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God Of Carnage (#110 of 3)

Oscar Prospects: Carnage

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Oscar Prospects: Carnage
Oscar Prospects: Carnage

It’s hard to discuss the Oscar chances of the cast of Carnage without thinking of all four fuming co-leads as being yet more hamsters on the Academy’s wheel (a hamster, after all, ends up being one of the sharper elements of Roman Polanski’s latest). Such is not to say, necessarily, that Jodie Foster, John C. Reilly, Kate Winslet and Christoph Waltz took their roles with a mind for rewards beyond the artistic (this is no blatantly baity project), but any decent thespian who signs on for an upper-middlebrow movie bound for release between October and January surely knows he’s tossing himself into a repetitive race for largely-unattainable gold. Carnage is a curious specimen in terms of Oscar probability. It has an enviable batch of top talents, and it’s attractively sophisticated, yet it bucks norms of even the talking-room subgenre in which it’s classified. Without seeing a frame of it, one might rightfully assume the film would go the way of Doubt, with all members of its actorly quartet clinching nominations for reinterpreting their stage-originated roles, but that likely won’t happen here. The already-crowded fields notwithstanding, con can match pro in the case of each performer.

New York Film Festival 2011: Carnage

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New York Film Festival 2011: <em>Carnage</em>
New York Film Festival 2011: <em>Carnage</em>

The most striking thing about Carnage, Roman Polanski’s adaptation of Yazmin Reza’s stiff but satisfying stage play God of Carnage, is how much funnier it is than its source material. Polanski, who co-adapted the film’s screenplay with Reza, emphasizes the absurd nature of Reza’s blackly comic moral play. His leavening of God of Carnage’s bleak sense of humor is apparent just from the way that he replaced loutish but menacing James Gandolfini with patently non-threatening John C. Reilly in the role of Michael, one of God of Carnage’s four main characters. In Polanski’s hands, what was once a brooding Pinter-esque update of Who’s Afraid of Virginia Woolf? is now more like a broad comedy. Except instead of sitcom-style humor you get jokes indiscriminately lobbed at the expense of four ethically bankrupt petit bourgeois know-nothings. And these are the film’s only protagonists!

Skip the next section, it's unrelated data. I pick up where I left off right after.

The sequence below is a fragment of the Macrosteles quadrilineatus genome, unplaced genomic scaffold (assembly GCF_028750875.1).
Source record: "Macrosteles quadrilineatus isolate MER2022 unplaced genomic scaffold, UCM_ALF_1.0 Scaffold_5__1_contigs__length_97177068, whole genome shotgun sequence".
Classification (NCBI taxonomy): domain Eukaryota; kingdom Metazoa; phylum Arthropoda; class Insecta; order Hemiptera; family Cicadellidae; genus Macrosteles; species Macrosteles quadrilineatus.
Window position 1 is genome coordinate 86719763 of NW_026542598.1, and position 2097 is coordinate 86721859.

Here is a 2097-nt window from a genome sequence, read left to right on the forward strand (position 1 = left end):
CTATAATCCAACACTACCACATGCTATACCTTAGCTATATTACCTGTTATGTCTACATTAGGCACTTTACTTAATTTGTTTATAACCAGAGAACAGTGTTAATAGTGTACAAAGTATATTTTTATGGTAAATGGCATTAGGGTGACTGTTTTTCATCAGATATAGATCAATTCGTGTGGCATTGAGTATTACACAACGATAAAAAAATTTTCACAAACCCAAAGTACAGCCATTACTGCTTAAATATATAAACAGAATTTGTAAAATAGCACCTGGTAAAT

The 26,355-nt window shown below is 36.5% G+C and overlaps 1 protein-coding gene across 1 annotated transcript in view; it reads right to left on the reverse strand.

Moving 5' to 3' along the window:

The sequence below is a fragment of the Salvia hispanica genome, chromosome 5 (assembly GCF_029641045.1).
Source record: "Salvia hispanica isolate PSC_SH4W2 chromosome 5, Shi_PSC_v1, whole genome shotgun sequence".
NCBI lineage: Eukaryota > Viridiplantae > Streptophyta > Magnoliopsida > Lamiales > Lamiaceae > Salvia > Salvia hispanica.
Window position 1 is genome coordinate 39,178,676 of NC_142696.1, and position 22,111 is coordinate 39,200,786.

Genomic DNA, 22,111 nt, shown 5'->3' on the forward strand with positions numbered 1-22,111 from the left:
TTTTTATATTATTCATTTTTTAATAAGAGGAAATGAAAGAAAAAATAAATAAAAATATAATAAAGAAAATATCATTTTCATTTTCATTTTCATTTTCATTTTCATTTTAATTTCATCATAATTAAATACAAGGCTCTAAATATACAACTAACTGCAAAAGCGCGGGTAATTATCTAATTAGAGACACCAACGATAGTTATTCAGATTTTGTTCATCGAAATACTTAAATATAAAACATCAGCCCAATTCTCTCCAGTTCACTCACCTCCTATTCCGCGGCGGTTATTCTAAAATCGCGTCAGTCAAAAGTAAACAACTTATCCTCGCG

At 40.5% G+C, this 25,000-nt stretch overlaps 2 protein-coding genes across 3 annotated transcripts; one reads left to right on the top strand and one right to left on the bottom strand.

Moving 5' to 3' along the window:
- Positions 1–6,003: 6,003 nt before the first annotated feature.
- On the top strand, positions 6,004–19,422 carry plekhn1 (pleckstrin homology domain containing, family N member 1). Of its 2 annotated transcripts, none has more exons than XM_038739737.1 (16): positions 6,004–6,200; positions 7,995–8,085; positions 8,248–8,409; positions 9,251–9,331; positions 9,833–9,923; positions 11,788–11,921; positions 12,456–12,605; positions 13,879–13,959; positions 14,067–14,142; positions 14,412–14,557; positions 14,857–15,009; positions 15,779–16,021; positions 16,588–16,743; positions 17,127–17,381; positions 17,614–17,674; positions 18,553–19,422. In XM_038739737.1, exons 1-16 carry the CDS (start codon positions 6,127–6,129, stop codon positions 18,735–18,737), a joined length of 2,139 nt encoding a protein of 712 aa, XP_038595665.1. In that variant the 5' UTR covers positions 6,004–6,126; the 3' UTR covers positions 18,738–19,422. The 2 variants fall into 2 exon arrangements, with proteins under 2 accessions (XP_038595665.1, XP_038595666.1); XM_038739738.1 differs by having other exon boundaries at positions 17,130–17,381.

One Year Revisited: God of Carnage on Broadway

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One Year Revisited: <em>God of Carnage</em> on Broadway
One Year Revisited: <em>God of Carnage</em> on Broadway

In Woody Allen’s great film Crimes and Misdemeanors, Alan Alda has a whole bit about the secret of comedy (“It’s…tragedy…plus time”), but does such a rule apply to the theater as well? In the case of Yasmina Reza’s Tony-winning God of Carnage, the playwright would agree that her play is a tragedy (reportedly, she is often puzzled by how American audiences find it so funny). But the third cast to inhabit this play’s ensemble has finally nailed the tricky challenge of playing the drama of the piece which, in effect, unearths Reza’s work as a bit more than a Brooklyn elite gab-a-thon. I’ll freely admit: I wasn’t much of a fan of Carnage at this time last year. Despite the stellar cast and Matthew Warchus’s expert direction, it seemed to me a Möbius strip of a concoction with too much contrivance at its center. (Why do the Raleighs keep heading to the door only to constantly wind up back on the Novacks’ couch?) People laughed their heads off, sometimes at just the right intervals, but I had hoped for a deeper, more resonant experience that sadly never came.

Well, tonight I’m going to dine on some crow, because not only was I one of the people chuckling heartily this time, but Reza’s play had sharper focus than it had ever revealed previously. Sometimes all it takes is just the right cast to modify something into fully operational machinery. And while the play still has those pesky contrivances that gnaw at you, the new quartet (Dylan Baker, Jeff Daniels, Lucy Liu, Janet McTeer) fully realize the power of words, and instead of going straight for the gut laughs, bring a more organic fluidity to the (literal) table. The tone is more contemplative this time, less manic, though startlingly, the play seems to move at an even steadier clip.